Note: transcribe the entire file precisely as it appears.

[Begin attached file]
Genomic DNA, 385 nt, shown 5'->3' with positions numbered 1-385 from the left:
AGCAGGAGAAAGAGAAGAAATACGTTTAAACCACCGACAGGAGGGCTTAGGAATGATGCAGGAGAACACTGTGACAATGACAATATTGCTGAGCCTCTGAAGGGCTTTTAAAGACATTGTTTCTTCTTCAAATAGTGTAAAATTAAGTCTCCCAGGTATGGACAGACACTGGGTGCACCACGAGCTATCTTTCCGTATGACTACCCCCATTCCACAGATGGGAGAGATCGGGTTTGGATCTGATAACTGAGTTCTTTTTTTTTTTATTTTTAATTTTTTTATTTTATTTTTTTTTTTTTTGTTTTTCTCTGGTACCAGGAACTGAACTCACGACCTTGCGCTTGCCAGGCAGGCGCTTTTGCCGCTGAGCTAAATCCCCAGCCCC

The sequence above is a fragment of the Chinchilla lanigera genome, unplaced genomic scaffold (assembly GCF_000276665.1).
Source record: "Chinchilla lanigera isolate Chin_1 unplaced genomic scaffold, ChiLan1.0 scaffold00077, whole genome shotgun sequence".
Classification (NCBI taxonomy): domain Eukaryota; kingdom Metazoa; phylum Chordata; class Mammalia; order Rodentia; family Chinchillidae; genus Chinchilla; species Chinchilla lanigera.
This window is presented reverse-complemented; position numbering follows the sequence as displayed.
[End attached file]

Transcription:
Genomic DNA, 385 nt, shown 5'->3' with positions numbered 1-385 from the left:
AGCAGGAGAAAGAGAAGAAATACGTTTAAACCACCGACAGGAGGGCTTAGGAATGATGCAGGAGAACACTGTGACAATGACAATATTGCTGAGCCTCTGAAGGGCTTTTAAAGACATTGTTTCTTCTTCAAATAGTGTAAAATTAAGTCTCCCAGGTATGGACAGACACTGGGTGCACCACGAGCTATCTTTCCGTATGACTACCCCCATTCCACAGATGGGAGAGATCGGGTTTGGATCTGATAACTGAGTTCTTTTTTTTTTTATTTTTAATTTTTTTATTTTATTTTTTTTTTTTTTGTTTTTCTCTGGTACCAGGAACTGAACTCACGACCTTGCGCTTGCCAGGCAGGCGCTTTTGCCGCTGAGCTAAATCCCCAGCCCC

The sequence above is a fragment of the Chinchilla lanigera genome, unplaced genomic scaffold (assembly GCF_000276665.1).
Source record: "Chinchilla lanigera isolate Chin_1 unplaced genomic scaffold, ChiLan1.0 scaffold00077, whole genome shotgun sequence".
Classification (NCBI taxonomy): domain Eukaryota; kingdom Metazoa; phylum Chordata; class Mammalia; order Rodentia; family Chinchillidae; genus Chinchilla; species Chinchilla lanigera.
This window is presented reverse-complemented; position numbering follows the sequence as displayed.